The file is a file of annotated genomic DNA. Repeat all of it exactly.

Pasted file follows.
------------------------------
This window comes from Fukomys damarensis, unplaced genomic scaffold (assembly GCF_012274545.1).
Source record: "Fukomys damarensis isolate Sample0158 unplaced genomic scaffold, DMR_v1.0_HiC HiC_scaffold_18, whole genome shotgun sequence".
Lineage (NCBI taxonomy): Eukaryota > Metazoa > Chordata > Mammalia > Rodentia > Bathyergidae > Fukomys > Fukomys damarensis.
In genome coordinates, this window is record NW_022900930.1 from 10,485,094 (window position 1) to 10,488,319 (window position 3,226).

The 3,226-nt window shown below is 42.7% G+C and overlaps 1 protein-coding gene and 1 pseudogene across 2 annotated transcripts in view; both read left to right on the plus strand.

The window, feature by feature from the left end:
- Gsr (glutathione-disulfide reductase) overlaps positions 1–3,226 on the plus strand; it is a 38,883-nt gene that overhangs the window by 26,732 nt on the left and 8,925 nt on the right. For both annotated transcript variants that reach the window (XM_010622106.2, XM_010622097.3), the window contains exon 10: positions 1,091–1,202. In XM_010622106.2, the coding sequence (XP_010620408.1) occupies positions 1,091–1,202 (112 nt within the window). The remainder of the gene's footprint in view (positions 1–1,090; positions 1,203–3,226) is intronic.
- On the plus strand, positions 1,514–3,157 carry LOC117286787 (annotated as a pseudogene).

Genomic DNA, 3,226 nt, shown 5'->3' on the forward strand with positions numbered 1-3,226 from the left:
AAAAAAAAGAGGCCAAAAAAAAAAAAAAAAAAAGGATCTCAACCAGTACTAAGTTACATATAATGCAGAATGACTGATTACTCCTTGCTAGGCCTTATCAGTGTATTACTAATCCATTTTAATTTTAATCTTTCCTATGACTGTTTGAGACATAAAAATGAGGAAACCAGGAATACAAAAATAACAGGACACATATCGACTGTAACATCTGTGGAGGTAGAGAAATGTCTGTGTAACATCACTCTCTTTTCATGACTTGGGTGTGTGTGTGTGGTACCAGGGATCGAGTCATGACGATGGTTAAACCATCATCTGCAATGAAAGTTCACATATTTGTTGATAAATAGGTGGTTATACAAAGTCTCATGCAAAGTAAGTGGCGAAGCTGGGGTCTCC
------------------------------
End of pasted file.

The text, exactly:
This window comes from Fukomys damarensis, unplaced genomic scaffold (assembly GCF_012274545.1).
Source record: "Fukomys damarensis isolate Sample0158 unplaced genomic scaffold, DMR_v1.0_HiC HiC_scaffold_18, whole genome shotgun sequence".
Lineage (NCBI taxonomy): Eukaryota > Metazoa > Chordata > Mammalia > Rodentia > Bathyergidae > Fukomys > Fukomys damarensis.
In genome coordinates, this window is record NW_022900930.1 from 10,485,094 (window position 1) to 10,488,319 (window position 3,226).

The 3,226-nt window shown below is 42.7% G+C and overlaps 1 protein-coding gene and 1 pseudogene across 2 annotated transcripts in view; both read left to right on the plus strand.

The window, feature by feature from the left end:
- Gsr (glutathione-disulfide reductase) overlaps positions 1–3,226 on the plus strand; it is a 38,883-nt gene that overhangs the window by 26,732 nt on the left and 8,925 nt on the right. For both annotated transcript variants that reach the window (XM_010622106.2, XM_010622097.3), the window contains exon 10: positions 1,091–1,202. In XM_010622106.2, the coding sequence (XP_010620408.1) occupies positions 1,091–1,202 (112 nt within the window). The remainder of the gene's footprint in view (positions 1–1,090; positions 1,203–3,226) is intronic.
- On the plus strand, positions 1,514–3,157 carry LOC117286787 (annotated as a pseudogene).

Genomic DNA, 3,226 nt, shown 5'->3' on the forward strand with positions numbered 1-3,226 from the left:
AAAAAAAAGAGGCCAAAAAAAAAAAAAAAAAAAGGATCTCAACCAGTACTAAGTTACATATAATGCAGAATGACTGATTACTCCTTGCTAGGCCTTATCAGTGTATTACTAATCCATTTTAATTTTAATCTTTCCTATGACTGTTTGAGACATAAAAATGAGGAAACCAGGAATACAAAAATAACAGGACACATATCGACTGTAACATCTGTGGAGGTAGAGAAATGTCTGTGTAACATCACTCTCTTTTCATGACTTGGGTGTGTGTGTGTGGTACCAGGGATCGAGTCATGACGATGGTTAAACCATCATCTGCAATGAAAGTTCACATATTTGTTGATAAATAGGTGGTTATACAAAGTCTCATGCAAAGTAAGTGGCGAAGCTGGGGTCTCC